Lee Man-hee

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Lee Man-hee
Born (1931-09-15) 15 September 1931 (age 88)
NationalitySouth Korean
Korean name
Revised RomanizationI Manhui
McCune–ReischauerRi Manhŭi

Lee Man-hee (Korean이만희; Hanja李萬熙; born 15 September 1931) is a Korean religious leader. Lee is the founder of the Shincheonji Church of Jesus the Temple of the Tabernacle of the Testimony (SCJ), a South Korean Christian group, that has been accused of being a religious cult, who has claimed that Jesus Christ appeared before him as a "bright heavenly figure". He has been accused by the press of being a "false prophet".[1][2][3]

Early life[edit]

Lee was born on 15 September 1931 in Punggak Village, Cheongdo County, North Gyeongsang Province, Japanese Korea. Before founding his own religious movement, he was a member of the group known as Olive Tree and of another movement called the Tabernacle Temple.[4]

During the Korean War, Lee served in the 7th Infantry Division of the Republic of Korea Army; after the war he returned to Punggak Village and worked as a farmer.[5]

COVID-19 outbreak[edit]

On 22 February 2020, South Korea confirmed that 231 of their 433 cases of COVID-19 were from within the Shincheonji sect.[6] Lee called the coronavirus a "devil's deed" intended to stop the sect's growth, but he canceled all gatherings of his faith. The Korea Centers for Disease Control and Prevention said the practice of gathering followers in close quarters for religious services may have contributed to the fast spread of the disease.[7]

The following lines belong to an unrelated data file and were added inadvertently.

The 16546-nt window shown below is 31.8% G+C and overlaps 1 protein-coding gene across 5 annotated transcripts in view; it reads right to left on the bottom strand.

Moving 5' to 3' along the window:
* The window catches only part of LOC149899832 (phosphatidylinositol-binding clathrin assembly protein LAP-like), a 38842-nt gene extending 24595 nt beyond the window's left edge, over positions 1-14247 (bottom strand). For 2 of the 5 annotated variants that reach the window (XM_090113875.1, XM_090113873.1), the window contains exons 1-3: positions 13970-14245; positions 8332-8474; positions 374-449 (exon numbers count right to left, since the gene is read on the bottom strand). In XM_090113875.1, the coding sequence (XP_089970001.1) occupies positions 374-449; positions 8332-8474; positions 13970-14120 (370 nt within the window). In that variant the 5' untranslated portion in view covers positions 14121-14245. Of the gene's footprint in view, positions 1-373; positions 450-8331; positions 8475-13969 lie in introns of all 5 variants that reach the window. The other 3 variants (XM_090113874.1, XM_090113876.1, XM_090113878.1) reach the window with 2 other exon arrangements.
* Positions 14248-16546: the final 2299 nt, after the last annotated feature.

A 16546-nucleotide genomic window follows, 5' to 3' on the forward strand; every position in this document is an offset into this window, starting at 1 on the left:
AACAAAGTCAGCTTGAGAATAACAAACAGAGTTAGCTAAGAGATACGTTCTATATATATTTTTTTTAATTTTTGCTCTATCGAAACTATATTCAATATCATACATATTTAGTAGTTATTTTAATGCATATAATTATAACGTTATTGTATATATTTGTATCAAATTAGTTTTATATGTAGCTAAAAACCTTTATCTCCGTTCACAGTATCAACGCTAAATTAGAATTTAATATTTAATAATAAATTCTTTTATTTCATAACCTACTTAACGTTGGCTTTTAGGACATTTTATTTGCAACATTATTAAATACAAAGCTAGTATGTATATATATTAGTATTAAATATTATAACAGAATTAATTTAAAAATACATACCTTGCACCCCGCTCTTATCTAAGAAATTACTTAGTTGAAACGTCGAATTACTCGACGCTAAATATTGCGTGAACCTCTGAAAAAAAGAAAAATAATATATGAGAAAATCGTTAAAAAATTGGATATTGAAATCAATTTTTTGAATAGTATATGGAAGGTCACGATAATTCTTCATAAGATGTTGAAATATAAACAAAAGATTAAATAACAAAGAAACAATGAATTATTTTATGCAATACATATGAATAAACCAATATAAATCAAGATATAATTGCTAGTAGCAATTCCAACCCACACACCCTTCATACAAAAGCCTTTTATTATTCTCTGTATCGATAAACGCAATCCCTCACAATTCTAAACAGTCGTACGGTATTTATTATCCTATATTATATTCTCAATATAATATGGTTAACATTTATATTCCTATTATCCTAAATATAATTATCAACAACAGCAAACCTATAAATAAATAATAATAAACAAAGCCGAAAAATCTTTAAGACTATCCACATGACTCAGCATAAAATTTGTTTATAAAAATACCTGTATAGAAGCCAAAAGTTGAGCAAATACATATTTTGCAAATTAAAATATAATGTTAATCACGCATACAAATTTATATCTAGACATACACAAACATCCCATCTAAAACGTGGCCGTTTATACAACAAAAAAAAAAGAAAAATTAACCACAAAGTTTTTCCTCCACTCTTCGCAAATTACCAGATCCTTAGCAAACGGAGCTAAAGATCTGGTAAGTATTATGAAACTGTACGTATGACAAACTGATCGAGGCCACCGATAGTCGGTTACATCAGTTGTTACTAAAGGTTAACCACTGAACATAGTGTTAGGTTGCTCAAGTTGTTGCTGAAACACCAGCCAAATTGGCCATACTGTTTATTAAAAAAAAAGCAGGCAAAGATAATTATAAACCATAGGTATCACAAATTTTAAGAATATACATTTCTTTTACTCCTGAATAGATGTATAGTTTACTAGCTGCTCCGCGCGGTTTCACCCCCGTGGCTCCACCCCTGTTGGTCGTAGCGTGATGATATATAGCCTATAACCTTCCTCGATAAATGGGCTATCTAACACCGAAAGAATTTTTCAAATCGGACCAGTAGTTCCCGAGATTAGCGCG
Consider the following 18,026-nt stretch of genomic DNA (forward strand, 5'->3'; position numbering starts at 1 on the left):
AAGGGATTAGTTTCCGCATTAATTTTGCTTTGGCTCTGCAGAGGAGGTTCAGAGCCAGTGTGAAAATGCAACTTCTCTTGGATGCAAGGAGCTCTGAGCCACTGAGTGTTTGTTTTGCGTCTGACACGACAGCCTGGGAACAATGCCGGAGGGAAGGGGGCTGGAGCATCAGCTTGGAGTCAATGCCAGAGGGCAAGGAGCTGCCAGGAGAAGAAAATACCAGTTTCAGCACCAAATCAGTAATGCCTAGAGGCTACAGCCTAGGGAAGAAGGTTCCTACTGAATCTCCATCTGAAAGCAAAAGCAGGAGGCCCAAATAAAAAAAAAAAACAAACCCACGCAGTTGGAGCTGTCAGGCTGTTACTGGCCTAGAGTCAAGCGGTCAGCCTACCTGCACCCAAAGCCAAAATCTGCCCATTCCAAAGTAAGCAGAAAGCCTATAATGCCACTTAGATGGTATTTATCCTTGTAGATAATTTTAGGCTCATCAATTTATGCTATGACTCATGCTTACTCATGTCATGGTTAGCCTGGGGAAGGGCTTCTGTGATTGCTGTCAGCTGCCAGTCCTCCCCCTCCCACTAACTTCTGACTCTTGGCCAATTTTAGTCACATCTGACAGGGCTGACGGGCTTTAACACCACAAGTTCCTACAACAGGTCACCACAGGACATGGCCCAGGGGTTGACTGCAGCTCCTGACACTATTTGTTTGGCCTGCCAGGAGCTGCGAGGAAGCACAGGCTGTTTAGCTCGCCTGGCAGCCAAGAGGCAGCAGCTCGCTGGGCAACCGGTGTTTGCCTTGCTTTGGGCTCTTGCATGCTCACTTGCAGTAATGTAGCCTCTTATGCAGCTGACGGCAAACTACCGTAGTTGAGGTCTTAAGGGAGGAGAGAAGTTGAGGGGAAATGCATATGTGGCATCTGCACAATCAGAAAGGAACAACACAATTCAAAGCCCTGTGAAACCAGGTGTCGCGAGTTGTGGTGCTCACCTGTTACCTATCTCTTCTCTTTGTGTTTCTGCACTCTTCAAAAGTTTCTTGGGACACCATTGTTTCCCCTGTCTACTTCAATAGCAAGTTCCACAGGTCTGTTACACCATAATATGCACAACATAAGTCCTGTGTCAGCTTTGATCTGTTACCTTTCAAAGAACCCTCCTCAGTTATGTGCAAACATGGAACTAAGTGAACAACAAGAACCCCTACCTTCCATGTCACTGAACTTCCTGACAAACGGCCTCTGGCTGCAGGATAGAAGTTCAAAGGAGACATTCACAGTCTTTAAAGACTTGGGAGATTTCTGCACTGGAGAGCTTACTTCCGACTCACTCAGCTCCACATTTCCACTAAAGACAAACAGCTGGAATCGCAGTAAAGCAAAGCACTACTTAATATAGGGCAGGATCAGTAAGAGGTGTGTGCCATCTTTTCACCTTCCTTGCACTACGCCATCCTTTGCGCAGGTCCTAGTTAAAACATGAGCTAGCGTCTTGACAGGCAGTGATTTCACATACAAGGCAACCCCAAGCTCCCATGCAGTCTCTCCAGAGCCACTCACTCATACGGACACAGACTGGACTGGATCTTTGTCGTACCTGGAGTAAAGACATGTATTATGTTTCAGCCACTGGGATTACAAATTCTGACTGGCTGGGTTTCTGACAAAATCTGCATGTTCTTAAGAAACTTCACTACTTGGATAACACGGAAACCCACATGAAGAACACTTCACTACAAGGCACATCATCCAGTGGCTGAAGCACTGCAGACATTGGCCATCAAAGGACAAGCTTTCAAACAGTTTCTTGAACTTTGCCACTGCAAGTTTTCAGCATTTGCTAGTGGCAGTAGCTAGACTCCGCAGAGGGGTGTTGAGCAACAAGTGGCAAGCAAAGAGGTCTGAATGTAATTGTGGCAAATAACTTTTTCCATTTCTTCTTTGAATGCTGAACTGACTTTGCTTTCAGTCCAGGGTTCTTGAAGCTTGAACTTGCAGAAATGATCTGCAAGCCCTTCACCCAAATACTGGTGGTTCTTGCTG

On 1 March 2020, Seoul mayor Park Won-soon announced that the Seoul City Government had made a criminal complaint about Lee, asking for an investigation into him and twelve others connected to the sect on charges of murder and violations of the Disease Control Act, citing their negligence in preventing an outbreak among their parishioners and their refusal to cooperate with the government throughout the crisis. [8]

On 31 July 2020, Lee was arrested by South Korean authorities for allegedly hiding crucial information from authorities. By this time, the Shincheonji Church was being linked to more than 5,200 coronavirus infections, or 36% of South Korea’s total cases.[9]


  1. ^ KOPETMAN, ROXANA. "Crystal Cathedral members angered by religious leader's event". ocregister.com.
  2. ^ "Mystery surrounds visit to UAE of alleged religious cult - The National". thenational.ae.
  3. ^ "How I ended up in a Korean religious cult - Council of the European Union-Youth for Exchange and Understanding-participant". yeu-international.org. November 17, 2014.
  4. ^ Kim, David W.; Bang, Won-il (2019). "Guwonpa, WMSCOG, and Shincheonji: Three Dynamic Grassroots Groups in Contemporary Korean Christian NRM History". Religions. 10 (3): 212. doi:10.3390/rel10030212..
  5. ^ Introvigne, Massimo (May–June 2020,). "Shincheonji: An Introduction" (PDF). The Journal of CESNUR (Center for Studies on New Religions). 4 (3): 3–20. doi:10.26338/tjoc.2020.4.3.1. Retrieved 1 August 2020. Check date values in: |date= (help)CS1 maint: extra punctuation (link)
  6. ^ McGee, Luke. "A controversial religious group is at the center of South Korea's coronavirus outbreak". CNN. Retrieved 2020-02-23.
  7. ^ Kim, Min Joo (21 February 2020). "South Korean coronavirus spike linked to doomsday sect with messianic leader". The Washington Post. Retrieved 22 February 2020.
  8. ^ Cha, Sangmi (2 March 2020). "Murder probe sought for South Korea sect at center of coronavirus outbreak". Reuters. Retrieved 2 March 2020.
  9. ^ "South Korea sect leader arrested over coronavirus outbreak". Reuters. Seoul. July 31, 2020. Retrieved August 1, 2020.

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